5 Toxic Personality Traits to Watch Out For

Everyone has some traits that tend to rub people the wrong way. You might be guilty of dodging jobs you don’t like, assuming you’re smarter than someone or thinking you should be treated differently than the people around you.

While no personality trait or type is better or worse than others, when a behavior becomes a habit in your life it can sometimes turn toxic. You might not notice it at first but the people around you probably will! 

Here are 5 common toxic personality traits to watch out for, as well as methods you can use to combat them before they take over.

10 Positive and Negative Traits That All Personality Types Can Have

Clinically Reviewed by Steven Melendy, PsyD. on March 17, 2022

Every personality in the 16-type system has a set of unique traits that sets them apart from other types. But the 16 types also share a lot of similarities that may leave you feeling confused about who you are and why you bothered learning your personality type in the first place. 

What is Introverted Sensing?

Clinically Reviewed by Steven Melendy, PsyD. on March 16, 2022

Introverted Sensing (Si) is the dominant cognitive function for the way certain personality types absorb and understand the world around them. All types utilize some variation of the Sensing function and roughly half of the population functions as an Si user. You will be able to identify them once you are familiar with their processing techniques.

What is Extraverted Thinking?

Thinkers (those who type as ‘T’ in the Myers and Briggs system) are good at logical thinking. They are planners, decision-makers and hard workers. But how you think can be further divided into two categories: Extraverted Thinking and Introverted Thinking. People with Extraverted Thinking traits like to follow a step-by-step process ‘out loud’ whereas Introverted Thinkers are more focused on organizing their inner world. Both tend to prefer clear, measurable results.

6 Signs You May Be a Shy Extravert

There’s a common assumption that all Extraverts are outgoing and all Introverts are shy - but that’s not always the case. In fact, being shy and being introverted are two completely different things. There’s also a subset of extraversion where some people are shy but they still love social situations.

Confused? Read on to find out more about what makes a shy Extravert and 6 signs you might be one.

Understanding Countertypes, The Upside Down Types of the Enneagram

Clinically Reviewed by Steven Melendy, PsyD. on March 06, 2022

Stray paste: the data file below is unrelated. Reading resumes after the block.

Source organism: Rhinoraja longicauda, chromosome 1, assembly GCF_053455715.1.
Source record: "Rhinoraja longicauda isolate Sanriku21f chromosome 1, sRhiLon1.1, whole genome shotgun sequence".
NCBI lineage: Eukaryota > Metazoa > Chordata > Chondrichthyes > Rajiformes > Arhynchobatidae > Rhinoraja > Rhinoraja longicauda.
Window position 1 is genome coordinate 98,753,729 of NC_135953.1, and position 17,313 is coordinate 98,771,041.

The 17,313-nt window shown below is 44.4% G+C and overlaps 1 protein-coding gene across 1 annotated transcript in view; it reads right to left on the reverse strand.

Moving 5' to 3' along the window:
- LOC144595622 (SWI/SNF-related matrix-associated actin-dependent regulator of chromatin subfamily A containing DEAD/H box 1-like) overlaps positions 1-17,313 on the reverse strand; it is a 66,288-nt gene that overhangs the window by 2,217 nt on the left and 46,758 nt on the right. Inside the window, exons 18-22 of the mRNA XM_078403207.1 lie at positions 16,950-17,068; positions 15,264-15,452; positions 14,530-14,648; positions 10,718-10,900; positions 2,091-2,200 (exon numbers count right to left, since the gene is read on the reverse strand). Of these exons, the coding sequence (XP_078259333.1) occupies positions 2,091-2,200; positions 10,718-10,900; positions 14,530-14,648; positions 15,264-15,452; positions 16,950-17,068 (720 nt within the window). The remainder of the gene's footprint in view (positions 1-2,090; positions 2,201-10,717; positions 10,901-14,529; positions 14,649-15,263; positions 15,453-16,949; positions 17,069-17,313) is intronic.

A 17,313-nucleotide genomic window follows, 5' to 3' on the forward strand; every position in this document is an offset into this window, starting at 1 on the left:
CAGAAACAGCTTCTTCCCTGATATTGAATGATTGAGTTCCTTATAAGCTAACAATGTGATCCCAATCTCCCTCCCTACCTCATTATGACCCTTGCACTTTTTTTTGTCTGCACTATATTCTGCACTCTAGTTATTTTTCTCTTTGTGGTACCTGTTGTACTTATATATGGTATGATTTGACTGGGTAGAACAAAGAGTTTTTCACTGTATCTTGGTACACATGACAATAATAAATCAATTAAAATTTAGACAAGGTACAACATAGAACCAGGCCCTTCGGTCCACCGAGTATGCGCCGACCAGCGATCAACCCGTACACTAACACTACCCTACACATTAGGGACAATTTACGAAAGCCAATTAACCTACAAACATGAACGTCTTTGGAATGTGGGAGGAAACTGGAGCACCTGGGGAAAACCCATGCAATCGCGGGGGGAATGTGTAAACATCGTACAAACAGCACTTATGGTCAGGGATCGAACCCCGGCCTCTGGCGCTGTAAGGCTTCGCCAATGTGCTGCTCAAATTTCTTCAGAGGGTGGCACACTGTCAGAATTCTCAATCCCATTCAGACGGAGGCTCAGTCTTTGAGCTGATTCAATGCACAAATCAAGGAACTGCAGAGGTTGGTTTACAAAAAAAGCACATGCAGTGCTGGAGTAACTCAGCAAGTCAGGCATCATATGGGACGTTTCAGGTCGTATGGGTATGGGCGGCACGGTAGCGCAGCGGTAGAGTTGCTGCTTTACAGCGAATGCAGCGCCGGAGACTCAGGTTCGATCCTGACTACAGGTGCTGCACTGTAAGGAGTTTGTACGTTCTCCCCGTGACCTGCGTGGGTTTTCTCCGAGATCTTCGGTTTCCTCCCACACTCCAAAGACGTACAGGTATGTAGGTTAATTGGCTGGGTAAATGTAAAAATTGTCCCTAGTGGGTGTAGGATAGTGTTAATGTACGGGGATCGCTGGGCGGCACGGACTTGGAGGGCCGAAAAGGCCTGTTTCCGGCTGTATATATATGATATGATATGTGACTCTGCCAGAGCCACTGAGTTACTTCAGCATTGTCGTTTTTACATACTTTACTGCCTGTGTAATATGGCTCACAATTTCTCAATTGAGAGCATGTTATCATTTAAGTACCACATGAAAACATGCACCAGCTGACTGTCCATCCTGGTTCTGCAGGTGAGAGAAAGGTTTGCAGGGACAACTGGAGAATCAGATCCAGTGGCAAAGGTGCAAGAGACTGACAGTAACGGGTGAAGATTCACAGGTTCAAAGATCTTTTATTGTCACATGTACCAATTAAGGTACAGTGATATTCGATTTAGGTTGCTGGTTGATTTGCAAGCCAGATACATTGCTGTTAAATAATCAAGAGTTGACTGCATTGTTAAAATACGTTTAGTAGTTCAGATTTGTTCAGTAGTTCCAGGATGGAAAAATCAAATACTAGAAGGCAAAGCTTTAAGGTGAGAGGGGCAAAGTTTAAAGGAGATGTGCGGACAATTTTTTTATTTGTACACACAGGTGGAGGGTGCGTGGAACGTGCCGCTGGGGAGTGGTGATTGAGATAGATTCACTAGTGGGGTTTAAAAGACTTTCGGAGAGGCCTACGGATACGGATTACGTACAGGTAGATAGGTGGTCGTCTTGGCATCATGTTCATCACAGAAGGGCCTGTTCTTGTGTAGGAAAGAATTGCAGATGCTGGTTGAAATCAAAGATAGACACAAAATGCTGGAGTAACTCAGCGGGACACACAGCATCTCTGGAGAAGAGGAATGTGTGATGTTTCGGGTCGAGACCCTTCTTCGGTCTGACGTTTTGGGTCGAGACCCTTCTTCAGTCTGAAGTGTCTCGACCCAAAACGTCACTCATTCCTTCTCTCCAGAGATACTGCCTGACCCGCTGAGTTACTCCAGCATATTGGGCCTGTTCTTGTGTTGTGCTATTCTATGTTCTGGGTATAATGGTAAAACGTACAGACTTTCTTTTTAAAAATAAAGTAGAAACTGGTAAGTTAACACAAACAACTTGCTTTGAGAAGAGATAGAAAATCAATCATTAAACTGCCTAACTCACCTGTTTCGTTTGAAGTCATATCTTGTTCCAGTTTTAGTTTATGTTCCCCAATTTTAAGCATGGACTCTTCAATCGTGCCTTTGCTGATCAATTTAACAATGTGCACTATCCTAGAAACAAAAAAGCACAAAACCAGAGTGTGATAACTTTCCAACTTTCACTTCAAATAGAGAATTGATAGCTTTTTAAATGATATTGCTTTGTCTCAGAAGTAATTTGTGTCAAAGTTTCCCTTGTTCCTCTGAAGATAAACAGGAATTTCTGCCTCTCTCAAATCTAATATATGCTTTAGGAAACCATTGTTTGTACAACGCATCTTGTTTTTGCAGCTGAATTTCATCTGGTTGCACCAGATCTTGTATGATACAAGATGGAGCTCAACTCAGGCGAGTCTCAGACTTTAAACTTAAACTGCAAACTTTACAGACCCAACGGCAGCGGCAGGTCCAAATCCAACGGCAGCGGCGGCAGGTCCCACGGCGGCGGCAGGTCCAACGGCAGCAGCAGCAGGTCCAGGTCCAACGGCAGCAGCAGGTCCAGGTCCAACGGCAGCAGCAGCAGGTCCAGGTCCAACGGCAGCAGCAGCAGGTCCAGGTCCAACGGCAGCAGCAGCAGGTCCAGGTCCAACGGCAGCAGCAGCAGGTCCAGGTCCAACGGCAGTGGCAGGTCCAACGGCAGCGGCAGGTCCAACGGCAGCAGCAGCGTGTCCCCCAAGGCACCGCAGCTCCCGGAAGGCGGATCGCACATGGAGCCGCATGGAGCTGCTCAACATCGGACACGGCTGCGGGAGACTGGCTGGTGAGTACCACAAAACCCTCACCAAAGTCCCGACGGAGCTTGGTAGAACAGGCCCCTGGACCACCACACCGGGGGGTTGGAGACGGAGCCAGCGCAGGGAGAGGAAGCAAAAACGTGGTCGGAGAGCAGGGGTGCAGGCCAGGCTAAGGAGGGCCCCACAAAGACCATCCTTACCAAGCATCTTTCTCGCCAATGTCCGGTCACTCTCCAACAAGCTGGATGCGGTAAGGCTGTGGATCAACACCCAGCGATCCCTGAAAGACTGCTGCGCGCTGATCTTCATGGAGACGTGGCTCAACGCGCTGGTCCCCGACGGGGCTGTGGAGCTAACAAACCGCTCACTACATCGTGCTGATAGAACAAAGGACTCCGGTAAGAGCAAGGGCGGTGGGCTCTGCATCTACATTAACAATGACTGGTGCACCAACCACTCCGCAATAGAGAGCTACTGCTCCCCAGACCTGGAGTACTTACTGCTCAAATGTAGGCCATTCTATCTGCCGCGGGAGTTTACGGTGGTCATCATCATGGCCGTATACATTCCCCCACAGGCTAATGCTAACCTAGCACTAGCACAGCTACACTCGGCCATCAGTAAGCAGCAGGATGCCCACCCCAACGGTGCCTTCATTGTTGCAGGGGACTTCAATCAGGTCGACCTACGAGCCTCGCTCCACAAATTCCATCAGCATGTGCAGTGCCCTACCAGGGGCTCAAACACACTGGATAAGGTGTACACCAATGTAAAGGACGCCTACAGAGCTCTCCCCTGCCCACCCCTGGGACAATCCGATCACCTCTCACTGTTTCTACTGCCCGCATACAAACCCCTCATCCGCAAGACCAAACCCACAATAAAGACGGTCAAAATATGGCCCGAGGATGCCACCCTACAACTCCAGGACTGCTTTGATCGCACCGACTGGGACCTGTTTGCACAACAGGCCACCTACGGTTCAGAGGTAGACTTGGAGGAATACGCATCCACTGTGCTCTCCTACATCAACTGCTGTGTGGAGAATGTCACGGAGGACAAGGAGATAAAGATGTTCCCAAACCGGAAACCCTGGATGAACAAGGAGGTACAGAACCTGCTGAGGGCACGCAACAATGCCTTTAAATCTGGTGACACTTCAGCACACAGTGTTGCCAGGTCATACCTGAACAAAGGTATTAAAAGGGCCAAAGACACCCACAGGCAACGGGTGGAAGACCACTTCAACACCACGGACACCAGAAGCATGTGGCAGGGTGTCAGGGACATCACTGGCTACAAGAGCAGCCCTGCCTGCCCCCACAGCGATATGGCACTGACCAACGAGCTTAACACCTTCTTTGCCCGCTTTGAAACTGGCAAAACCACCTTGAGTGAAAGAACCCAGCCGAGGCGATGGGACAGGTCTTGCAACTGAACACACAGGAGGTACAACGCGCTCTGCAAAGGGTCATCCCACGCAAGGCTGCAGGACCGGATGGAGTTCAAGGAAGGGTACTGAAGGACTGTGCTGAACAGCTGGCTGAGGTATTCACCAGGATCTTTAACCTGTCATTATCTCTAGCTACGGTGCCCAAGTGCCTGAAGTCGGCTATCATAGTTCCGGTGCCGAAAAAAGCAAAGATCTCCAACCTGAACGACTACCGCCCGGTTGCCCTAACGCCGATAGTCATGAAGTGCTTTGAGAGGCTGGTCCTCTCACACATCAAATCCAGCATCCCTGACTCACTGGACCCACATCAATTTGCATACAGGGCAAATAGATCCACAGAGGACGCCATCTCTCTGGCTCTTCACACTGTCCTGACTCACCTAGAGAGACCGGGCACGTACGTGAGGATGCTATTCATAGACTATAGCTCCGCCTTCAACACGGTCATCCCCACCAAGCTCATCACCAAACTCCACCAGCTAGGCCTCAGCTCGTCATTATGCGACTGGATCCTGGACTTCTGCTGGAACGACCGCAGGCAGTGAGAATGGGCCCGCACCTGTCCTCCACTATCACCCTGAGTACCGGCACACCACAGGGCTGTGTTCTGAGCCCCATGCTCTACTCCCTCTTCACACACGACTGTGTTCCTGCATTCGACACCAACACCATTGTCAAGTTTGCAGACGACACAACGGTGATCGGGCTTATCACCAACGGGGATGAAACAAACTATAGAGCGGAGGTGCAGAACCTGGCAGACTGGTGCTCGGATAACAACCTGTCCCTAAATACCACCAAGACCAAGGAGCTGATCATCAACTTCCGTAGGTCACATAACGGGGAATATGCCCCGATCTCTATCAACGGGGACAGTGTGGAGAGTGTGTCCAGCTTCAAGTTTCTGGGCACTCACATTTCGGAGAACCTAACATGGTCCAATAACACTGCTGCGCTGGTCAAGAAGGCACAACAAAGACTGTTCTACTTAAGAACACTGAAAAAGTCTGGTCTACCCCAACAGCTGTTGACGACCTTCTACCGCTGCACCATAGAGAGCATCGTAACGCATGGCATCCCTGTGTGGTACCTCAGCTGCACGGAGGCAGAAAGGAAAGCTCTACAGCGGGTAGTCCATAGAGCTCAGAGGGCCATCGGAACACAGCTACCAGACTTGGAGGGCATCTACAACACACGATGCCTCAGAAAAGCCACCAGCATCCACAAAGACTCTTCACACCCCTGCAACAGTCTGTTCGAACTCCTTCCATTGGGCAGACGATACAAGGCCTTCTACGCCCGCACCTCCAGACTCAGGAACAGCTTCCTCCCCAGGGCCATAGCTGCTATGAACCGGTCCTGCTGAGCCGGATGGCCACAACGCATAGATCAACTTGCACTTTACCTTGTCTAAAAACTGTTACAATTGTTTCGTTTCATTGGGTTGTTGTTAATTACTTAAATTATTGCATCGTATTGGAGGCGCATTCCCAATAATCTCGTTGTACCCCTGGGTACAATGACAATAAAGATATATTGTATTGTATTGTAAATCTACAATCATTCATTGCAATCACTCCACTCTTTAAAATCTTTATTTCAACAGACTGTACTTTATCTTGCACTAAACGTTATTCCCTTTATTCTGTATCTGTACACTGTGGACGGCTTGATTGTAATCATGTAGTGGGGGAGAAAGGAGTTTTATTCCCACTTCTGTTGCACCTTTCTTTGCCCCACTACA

This blog post is part of our Fundamentals of the Enneagram series, which takes a deeper dive into all the Enneagram elements - wings, arrows, subtypes, centers of intelligence, growth pathways and more. For an overview of the series, start with our introductory post here, then read Subtypes and Instincts of the Enneagram: What are They, and How Do They Affect Human Behavior?

Can an Introvert Become an Extravert? Here's What the Science Says

Clinically Reviewed by Steven Melendy, PsyD. on March 04, 2022

If you’re an Introvert, you’ve probably been told you’d be happier, more successful at your career, more fun, or just plain make the Extraverts more comfortable if you’d only decide to be more like them.

Is any of it true? Should you, like the proverbial leopard, want to change your spots and become an Extravert? And even if you wanted to, could you?

Let’s take a look at a bit of the science behind extraversion and introversion and see if you could change your core personality type.

Subtypes and Instincts of the Enneagram: What are They, and How Do They Affect Human Behavior?

Clinically Reviewed by Steven Melendy, PsyD. on February 21, 2022

This blog post is part of our Fundamentals of the Enneagram series, which takes a deeper dive into all the Enneagram elements - wings, arrows, subtypes, centers of intelligence, growth pathways and more. For an overview of the series, start with our introductory post.

THE FINE PRINT:

Myers-Briggs® and MBTI® are registered trademarks of the MBTI Trust, Inc., which has no affiliation with this site. Truity offers a free personality test based on Myers and Briggs' types, but does not offer the official MBTI® assessment. For more information on the Myers Briggs Type Indicator® assessment, please go here.

The Five Love Languages® is a registered trademark of The Moody Bible Institute of Chicago, which has no affiliation with this site. You can find more information about the five love languages here.

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